Struggles with silence and self-doubt

My family has endured a lot of change in the last six months. First, there was preparing for the move – immigration forms, getting the house ready for sale, and various other logistics. These ‘tasks,’ while certainly daunting, were all relatively prescriptive – just get them down on a list, and start knocking them off.

Next was the move itself. Picture this: the date, Sunday, September 9, 2017.

Our bags are packed and in the rental car that we had arranged for our final days in Minnesota (we had sold Lani’s Volvo because, of course, she can’t just drive her American car over the Canadian border without fees, fines and paperwork). The house in Bloomington, MN is finally ready for sale. It has literally NEVER looked better, cleaner or more “move-in ready.” Just as we’re walking down the stairs, we realize the baby gate is still attached to the walls.

Without missing a beat, Lani and I divide and conquer. She takes Rowan and Kona (our cat) down to the front yard and distracts her while I begin to dismantle the gate and store it in the garage. We have some leftover paint from various touch ups that I slap on the walls and boom, we’re good to go.

As we hop in the car to head to the airport reasonably on time, Kona lets out a few groggy whimpers from her cat carrier. She doesn’t like the carrier, nor is she partial to riding in the car. We had given her a mild sedative from the vet for our 1.5 hour flight, and we figured that would be setting in shortly.

As we arrive to the Hertz return at the airport, I find one of those $5 luggage carts and begin piling our bags on in the most strategic way possible. We had six bags (2 per passenger to check) and three carry-ons, including Rowan’s stroller and car seat. Oh, and our cat. I can’t imagine what it must have looked like to watch us push that cart across the airport. Actually, I can – and I’m sure it was ridiculous.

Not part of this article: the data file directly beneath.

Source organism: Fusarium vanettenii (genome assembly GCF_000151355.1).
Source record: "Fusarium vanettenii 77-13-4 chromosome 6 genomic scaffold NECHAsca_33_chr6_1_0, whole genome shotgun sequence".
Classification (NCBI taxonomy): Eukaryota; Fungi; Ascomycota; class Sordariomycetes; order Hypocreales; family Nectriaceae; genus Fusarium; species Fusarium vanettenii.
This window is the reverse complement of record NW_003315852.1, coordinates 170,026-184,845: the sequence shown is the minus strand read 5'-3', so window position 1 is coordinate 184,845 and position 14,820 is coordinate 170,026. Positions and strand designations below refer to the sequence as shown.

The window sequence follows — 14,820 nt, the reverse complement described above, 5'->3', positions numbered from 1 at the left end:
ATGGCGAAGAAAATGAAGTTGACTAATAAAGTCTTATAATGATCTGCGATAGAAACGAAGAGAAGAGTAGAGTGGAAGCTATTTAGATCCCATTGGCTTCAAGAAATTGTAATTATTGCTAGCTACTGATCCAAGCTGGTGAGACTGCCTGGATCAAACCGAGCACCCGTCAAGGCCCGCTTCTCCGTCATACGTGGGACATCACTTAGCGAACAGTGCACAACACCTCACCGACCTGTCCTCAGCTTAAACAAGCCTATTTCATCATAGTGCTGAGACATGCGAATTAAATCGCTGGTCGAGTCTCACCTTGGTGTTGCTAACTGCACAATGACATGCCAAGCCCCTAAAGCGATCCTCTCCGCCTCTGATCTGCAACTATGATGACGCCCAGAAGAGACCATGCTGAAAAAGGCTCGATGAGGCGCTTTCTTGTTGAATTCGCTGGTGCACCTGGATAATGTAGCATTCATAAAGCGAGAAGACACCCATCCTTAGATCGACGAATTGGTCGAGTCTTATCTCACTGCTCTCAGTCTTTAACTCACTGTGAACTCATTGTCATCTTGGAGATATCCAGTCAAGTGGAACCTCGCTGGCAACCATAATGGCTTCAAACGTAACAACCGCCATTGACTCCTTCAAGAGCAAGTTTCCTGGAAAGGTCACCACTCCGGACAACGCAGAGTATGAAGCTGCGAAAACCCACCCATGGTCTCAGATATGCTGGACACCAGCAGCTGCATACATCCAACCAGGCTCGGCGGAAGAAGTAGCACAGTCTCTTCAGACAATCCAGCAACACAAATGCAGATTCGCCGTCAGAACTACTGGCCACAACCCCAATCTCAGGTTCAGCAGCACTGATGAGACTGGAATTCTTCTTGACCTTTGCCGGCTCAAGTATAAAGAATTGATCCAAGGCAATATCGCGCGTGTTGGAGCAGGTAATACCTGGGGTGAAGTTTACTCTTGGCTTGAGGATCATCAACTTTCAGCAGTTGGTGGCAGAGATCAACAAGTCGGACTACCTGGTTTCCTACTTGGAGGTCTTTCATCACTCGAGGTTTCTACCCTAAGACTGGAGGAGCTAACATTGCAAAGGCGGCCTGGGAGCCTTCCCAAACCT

We finally make it to the elevator that takes you up to the terminal and Lani turns to me, saying, “Ben, did you fart?!” In one of the few times I can remember, I could truthfully respond, “No, I didn’t!” People are always farting in airports and pretending it’s the next guy, so I shrugged it off as some previous elevator passenger.

As we get to the Delta check in counter, we notice the smell is still with us. Both coming to the same horrible realization simultaneously, Lani and I reluctantly turn toward each other, one of us saying “did Kona shit in her crate?!”

Yes, our cat shit herself in the airport. On the way to another country. While we’re pushing 9,754 bags on a card designed for maybe six. But this picturesque performance didn’t end here. We began speaking with the agent at the Delta counter and as she’s reviewing our passports she sees that Rowan has a US Passport Card. She points to some tiny text on the back that says the card is only valid for “land and sea travel.”

After a few not-so-nice comments back and forth, we step away from the counter, defeated, shitty cat in-hand, and walk back towards the turd-stained elevator. Lani was (rightfully) pissed. I was stunned, but at that point I was thinking to myself, there is no fucking way we are going back to that house to wait for another flight. We are going to Canada, today! 

We ended up renting a one-way Dodge Caravan from the airport to do the drive straight through to Winnipeg that afternoon and evening. After an hour-long stop at the border, we made it through to Stonewall, Manitoba, where we’d reside with Lani’s folks for the first couple months.

Now that the dust has settled

As we’ve been in Canada now for several months, my role as part-time employee/stay at home dad has morphed slightly. I’m now working less in a consultant role for my company and Rowan is in daycare two days a week. This leaves an opportunity for me to look inward to think about new pursuits.

I’ve always struggled with these times of contemplation. I am someone who likes to have work to do, tasks to complete. Perhaps this is why I didn’t get rattled when we were staring at about a thousand things to do before we had to make the move to Canada. Maybe that’s why I now feel anxious as the ‘work’ coming in has dried up.

Lately, Lani and I have been discussing my interests and how now is the time for me to pursue something that aligns with my passion for urban agriculture and entrepreneurship. Being a good partner, she is encouraging me to explore as many resources as possible and start putting together a business plan. I love that she’s encouraging me like this, yet I still struggle with my next steps, sometimes to the point where I’m rejecting her support for reasons I can’t even understand.

There is a voice inside my head (not that kind of voice) that doubts my every next move. I say to myself, how can I start on this business plan if I can’t see the complete picture? Don’t I need ______ (insert any excuse) before I can really get going?

What I realize now is that Lani is telling me to ignore that voice. She’s telling me, it doesn’t matter if you fail…the important thing is that you try. Perhaps this internal doubt that I’ve held all this year isn’t even me doubting myself – maybe it’s just me giving myself an excuse not to do the work.

Either way, I think I’ll ignore it for a while and see what happens.

Author: American Cana(dad)


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